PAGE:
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Reliability, Convergent Validity and Time Invariance of Default Mode Network Deviations in Early Adult Major Depressive Disorder

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      There is substantial variability across studies of default mode network (DMN) connectivity in major depressive disorder, and reliability and time-invariance are not reported. This study evaluates whether DMN dysconnectivity in remitted depression (rMDD) is reliable over time and symptom-independent, and explores convergent relationships with cognitive features of depression. A longitudinal study was conducted with 82 young adults free of psychotropic medications (47 rMDD, 35 healthy controls) who completed clinical structured interviews, neuropsychological assessments, and 2 resting-state fMRI scans across 2 study sites. Functional connectivity analyses from bilateral posterior cingulate and anterior hippocampal formation seeds in DMN were conducted at both time points within a repeated-measures analysis of variance to compare groups and evaluate reliability of group-level connectivity findings. Eleven hyper- (from posterior cingulate) and 6 hypo- (from hippocampal formation) connectivity clusters in rMDD were obtained with moderate to adequate reliability in all but one cluster (ICC's range = 0.50 to 0.76 for 16 of 17). The significant clusters were reduced with a principle component analysis (5 components obtained) to explore these connectivity components, and were then correlated with cognitive features (rumination, cognitive control, learning and memory, and explicit emotion identification). At the exploratory level, for convergent validity, components consisting of posterior cingulate with cognitive control network hyperconnectivity in rMDD were related to cognitive control (inverse) and rumination (positive). Components consisting of anterior hippocampal formation with social emotional network and DMN hypoconnectivity were related to memory (inverse) and happy emotion identification (positive). Thus, time-invariant DMN connectivity differences exist early in the lifespan course of depression and are reliable. The nuanced results suggest a ventral within-network hypoconnectivity associated with poor memory and a dorsal cross-network hyperconnectivity linked to poorer cognitive control and elevated rumination. Study of early course remitted depression with attention to reliability and symptom independence could lead to more readily translatable clinical assessment tools for biomarkers.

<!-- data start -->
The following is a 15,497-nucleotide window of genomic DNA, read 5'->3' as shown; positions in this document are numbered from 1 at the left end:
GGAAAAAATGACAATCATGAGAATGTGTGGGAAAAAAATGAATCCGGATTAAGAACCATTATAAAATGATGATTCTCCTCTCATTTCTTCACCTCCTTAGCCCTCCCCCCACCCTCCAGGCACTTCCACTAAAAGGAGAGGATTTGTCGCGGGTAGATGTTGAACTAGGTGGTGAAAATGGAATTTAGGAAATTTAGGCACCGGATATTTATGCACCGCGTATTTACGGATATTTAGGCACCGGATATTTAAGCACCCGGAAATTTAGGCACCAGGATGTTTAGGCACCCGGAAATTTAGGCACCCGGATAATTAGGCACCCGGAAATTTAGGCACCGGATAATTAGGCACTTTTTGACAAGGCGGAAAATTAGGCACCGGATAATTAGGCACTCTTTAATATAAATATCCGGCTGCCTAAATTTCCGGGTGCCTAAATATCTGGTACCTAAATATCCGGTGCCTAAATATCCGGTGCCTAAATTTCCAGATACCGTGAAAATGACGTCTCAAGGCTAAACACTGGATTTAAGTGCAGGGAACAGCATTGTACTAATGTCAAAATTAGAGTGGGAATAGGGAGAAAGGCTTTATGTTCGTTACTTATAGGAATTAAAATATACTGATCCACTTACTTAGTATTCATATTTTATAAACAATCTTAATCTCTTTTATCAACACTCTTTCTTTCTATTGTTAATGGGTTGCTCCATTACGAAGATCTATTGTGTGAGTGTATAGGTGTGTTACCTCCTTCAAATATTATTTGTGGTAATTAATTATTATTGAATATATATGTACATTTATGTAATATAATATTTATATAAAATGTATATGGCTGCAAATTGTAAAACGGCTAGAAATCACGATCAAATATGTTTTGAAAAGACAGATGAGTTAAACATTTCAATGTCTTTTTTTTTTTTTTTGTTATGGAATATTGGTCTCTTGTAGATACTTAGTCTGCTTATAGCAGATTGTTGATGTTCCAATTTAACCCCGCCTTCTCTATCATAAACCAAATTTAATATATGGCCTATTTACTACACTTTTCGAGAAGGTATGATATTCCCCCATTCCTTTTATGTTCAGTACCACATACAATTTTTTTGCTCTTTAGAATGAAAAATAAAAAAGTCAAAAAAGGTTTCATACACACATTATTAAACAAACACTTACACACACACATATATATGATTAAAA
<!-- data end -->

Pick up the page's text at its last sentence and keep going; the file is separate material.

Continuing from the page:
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      Most cited references 58

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      A default mode of brain function.

      A baseline or control state is fundamental to the understanding of most complex systems. Defining a baseline state in the human brain, arguably our most complex system, poses a particular challenge. Many suspect that left unconstrained, its activity will vary unpredictably. Despite this prediction we identify a baseline state of the normal adult human brain in terms of the brain oxygen extraction fraction or OEF. The OEF is defined as the ratio of oxygen used by the brain to oxygen delivered by flowing blood and is remarkably uniform in the awake but resting state (e.g., lying quietly with eyes closed). Local deviations in the OEF represent the physiological basis of signals of changes in neuronal activity obtained with functional MRI during a wide variety of human behaviors. We used quantitative metabolic and circulatory measurements from positron-emission tomography to obtain the OEF regionally throughout the brain. Areas of activation were conspicuous by their absence. All significant deviations from the mean hemisphere OEF were increases, signifying deactivations, and resided almost exclusively in the visual system. Defining the baseline state of an area in this manner attaches meaning to a group of areas that consistently exhibit decreases from this baseline, during a wide variety of goal-directed behaviors monitored with positron-emission tomography and functional MRI. These decreases suggest the existence of an organized, baseline default mode of brain function that is suspended during specific goal-directed behaviors.